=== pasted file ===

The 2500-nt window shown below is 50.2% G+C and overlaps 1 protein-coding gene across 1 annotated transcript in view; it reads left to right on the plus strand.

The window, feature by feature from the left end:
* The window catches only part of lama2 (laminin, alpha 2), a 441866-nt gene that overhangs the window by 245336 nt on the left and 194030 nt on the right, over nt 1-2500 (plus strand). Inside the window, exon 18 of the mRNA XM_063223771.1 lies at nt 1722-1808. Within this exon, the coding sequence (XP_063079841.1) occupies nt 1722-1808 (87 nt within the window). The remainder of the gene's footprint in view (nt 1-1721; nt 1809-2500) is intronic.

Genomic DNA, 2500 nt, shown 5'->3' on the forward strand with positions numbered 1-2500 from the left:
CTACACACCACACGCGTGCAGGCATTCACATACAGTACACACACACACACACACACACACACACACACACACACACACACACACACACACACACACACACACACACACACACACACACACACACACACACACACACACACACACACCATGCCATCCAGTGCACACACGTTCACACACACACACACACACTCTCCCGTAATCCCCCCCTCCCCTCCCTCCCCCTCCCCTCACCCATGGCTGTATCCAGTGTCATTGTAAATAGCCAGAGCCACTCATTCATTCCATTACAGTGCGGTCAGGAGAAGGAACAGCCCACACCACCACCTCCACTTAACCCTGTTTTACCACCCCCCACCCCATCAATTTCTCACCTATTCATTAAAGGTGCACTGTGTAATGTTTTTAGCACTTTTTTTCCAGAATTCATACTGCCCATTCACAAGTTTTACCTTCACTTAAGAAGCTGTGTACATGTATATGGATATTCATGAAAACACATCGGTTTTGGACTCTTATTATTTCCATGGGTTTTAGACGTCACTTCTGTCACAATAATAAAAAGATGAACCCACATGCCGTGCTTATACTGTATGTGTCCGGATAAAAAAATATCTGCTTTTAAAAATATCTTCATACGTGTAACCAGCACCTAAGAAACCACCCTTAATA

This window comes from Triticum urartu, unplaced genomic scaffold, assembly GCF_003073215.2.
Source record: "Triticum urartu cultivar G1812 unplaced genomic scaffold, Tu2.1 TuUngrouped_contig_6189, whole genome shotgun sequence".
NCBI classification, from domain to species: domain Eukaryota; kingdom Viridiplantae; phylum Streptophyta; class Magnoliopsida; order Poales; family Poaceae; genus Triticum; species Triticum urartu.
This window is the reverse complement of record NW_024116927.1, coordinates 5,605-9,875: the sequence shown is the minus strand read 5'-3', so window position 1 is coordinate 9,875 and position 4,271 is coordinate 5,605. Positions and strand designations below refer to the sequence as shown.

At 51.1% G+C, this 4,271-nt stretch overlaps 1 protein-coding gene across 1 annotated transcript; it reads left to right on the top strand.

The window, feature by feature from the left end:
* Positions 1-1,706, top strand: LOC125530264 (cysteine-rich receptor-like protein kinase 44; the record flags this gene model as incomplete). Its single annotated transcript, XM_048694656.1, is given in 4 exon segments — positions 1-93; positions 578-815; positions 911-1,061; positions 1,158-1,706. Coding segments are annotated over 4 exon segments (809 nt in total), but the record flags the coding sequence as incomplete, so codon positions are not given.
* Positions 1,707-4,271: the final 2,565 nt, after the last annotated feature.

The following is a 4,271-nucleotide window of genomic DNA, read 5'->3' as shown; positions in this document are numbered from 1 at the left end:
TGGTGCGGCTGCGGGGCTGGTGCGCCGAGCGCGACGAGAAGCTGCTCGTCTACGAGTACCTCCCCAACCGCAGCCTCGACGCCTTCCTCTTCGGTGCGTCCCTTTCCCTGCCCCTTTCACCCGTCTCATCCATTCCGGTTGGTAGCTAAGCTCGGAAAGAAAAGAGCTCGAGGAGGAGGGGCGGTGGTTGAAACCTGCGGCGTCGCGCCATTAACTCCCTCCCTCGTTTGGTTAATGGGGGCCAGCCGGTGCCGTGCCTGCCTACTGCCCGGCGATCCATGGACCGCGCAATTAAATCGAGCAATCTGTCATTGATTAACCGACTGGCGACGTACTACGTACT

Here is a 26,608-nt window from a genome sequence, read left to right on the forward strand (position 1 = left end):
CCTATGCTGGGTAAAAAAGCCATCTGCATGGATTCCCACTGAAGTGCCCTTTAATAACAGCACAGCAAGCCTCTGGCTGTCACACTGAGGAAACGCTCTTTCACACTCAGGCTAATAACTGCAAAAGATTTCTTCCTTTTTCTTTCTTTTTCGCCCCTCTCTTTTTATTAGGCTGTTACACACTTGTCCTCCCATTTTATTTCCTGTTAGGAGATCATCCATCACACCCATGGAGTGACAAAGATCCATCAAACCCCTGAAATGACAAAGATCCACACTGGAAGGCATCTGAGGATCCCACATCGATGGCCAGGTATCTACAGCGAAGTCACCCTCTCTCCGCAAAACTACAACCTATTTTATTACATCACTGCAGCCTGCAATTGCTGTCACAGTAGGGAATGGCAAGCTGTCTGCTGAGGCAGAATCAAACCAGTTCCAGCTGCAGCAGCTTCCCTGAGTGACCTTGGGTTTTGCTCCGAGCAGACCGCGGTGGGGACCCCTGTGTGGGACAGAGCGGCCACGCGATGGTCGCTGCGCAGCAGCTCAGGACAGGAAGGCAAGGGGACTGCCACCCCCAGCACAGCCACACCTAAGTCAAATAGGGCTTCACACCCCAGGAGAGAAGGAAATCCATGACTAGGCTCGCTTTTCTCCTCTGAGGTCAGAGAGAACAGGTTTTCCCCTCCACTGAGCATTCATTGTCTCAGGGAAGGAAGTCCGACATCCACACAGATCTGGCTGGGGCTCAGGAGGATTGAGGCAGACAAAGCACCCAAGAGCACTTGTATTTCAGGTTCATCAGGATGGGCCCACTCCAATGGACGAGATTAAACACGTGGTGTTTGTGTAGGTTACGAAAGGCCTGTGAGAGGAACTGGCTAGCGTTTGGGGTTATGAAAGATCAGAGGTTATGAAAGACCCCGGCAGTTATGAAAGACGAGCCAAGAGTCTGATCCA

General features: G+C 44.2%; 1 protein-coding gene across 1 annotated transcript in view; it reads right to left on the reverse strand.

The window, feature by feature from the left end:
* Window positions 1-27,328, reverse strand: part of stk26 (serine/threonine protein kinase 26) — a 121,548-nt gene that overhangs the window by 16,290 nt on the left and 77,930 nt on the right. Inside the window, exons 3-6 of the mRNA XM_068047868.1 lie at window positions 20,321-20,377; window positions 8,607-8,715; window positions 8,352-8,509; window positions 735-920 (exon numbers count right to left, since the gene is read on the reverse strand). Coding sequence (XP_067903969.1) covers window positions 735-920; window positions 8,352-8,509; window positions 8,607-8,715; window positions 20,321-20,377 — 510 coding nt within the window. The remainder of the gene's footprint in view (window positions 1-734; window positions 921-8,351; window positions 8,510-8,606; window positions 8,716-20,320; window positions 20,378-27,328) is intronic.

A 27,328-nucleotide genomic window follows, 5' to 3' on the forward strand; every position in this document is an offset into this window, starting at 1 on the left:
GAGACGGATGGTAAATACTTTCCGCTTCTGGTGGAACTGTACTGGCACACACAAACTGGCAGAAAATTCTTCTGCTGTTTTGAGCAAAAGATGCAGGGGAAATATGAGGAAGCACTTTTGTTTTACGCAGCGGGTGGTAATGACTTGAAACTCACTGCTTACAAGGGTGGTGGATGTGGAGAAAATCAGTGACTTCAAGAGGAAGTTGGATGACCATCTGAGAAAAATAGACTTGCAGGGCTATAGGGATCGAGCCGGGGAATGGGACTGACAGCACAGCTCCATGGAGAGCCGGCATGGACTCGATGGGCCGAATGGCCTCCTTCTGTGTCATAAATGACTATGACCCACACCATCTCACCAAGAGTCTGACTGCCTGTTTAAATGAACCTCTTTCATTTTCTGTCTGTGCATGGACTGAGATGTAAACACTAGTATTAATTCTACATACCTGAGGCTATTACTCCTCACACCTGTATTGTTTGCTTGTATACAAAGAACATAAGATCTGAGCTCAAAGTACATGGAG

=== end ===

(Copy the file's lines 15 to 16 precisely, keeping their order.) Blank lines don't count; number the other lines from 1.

TGGTGCGGCTGCGGGGCTGGTGCGCCGAGCGCGACGAGAAGCTGCTCGTCTACGAGTACCTCCCCAACCGCAGCCTCGACGCCTTCCTCTTCGGTGCGTCCCTTTCCCTGCCCCTTTCACCCGTCTCATCCATTCCGGTTGGTAGCTAAGCTCGGAAAGAAAAGAGCTCGAGGAGGAGGGGCGGTGGTTGAAACCTGCGGCGTCGCGCCATTAACTCCCTCCCTCGTTTGGTTAATGGGGGCCAGCCGGTGCCGTGCCTGCCTACTGCCCGGCGATCCATGGACCGCGCAATTAAATCGAGCAATCTGTCATTGATTAACCGACTGGCGACGTACTACGTACT

Here is a 26,608-nt window from a genome sequence, read left to right on the forward strand (position 1 = left end):